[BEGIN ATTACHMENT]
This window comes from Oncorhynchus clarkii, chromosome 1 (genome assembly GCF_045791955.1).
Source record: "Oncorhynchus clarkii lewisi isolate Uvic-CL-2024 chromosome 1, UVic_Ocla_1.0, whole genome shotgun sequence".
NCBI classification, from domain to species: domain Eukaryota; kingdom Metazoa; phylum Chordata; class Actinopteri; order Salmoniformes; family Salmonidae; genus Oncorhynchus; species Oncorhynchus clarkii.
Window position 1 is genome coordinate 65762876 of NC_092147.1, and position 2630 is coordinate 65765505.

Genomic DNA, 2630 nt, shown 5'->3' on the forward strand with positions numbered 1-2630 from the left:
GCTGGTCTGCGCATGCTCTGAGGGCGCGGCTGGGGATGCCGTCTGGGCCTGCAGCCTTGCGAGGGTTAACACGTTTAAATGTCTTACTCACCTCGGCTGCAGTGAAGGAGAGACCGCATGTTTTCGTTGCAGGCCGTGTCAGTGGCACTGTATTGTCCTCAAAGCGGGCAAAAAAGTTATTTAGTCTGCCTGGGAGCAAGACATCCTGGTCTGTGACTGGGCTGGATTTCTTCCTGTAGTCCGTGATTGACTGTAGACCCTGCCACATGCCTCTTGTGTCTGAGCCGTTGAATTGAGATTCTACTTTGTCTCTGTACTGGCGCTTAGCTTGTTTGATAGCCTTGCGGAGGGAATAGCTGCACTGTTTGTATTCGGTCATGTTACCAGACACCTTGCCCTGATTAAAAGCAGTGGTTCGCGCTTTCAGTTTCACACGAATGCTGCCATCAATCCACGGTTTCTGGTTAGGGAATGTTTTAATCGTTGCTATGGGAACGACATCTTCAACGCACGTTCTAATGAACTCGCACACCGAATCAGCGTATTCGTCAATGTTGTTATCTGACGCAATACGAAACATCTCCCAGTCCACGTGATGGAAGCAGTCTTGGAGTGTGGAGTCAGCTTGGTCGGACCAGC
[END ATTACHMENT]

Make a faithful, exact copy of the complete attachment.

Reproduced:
This window comes from Oncorhynchus clarkii, chromosome 1 (genome assembly GCF_045791955.1).
Source record: "Oncorhynchus clarkii lewisi isolate Uvic-CL-2024 chromosome 1, UVic_Ocla_1.0, whole genome shotgun sequence".
NCBI classification, from domain to species: domain Eukaryota; kingdom Metazoa; phylum Chordata; class Actinopteri; order Salmoniformes; family Salmonidae; genus Oncorhynchus; species Oncorhynchus clarkii.
Window position 1 is genome coordinate 65762876 of NC_092147.1, and position 2630 is coordinate 65765505.

Genomic DNA, 2630 nt, shown 5'->3' on the forward strand with positions numbered 1-2630 from the left:
GCTGGTCTGCGCATGCTCTGAGGGCGCGGCTGGGGATGCCGTCTGGGCCTGCAGCCTTGCGAGGGTTAACACGTTTAAATGTCTTACTCACCTCGGCTGCAGTGAAGGAGAGACCGCATGTTTTCGTTGCAGGCCGTGTCAGTGGCACTGTATTGTCCTCAAAGCGGGCAAAAAAGTTATTTAGTCTGCCTGGGAGCAAGACATCCTGGTCTGTGACTGGGCTGGATTTCTTCCTGTAGTCCGTGATTGACTGTAGACCCTGCCACATGCCTCTTGTGTCTGAGCCGTTGAATTGAGATTCTACTTTGTCTCTGTACTGGCGCTTAGCTTGTTTGATAGCCTTGCGGAGGGAATAGCTGCACTGTTTGTATTCGGTCATGTTACCAGACACCTTGCCCTGATTAAAAGCAGTGGTTCGCGCTTTCAGTTTCACACGAATGCTGCCATCAATCCACGGTTTCTGGTTAGGGAATGTTTTAATCGTTGCTATGGGAACGACATCTTCAACGCACGTTCTAATGAACTCGCACACCGAATCAGCGTATTCGTCAATGTTGTTATCTGACGCAATACGAAACATCTCCCAGTCCACGTGATGGAAGCAGTCTTGGAGTGTGGAGTCAGCTTGGTCGGACCAGC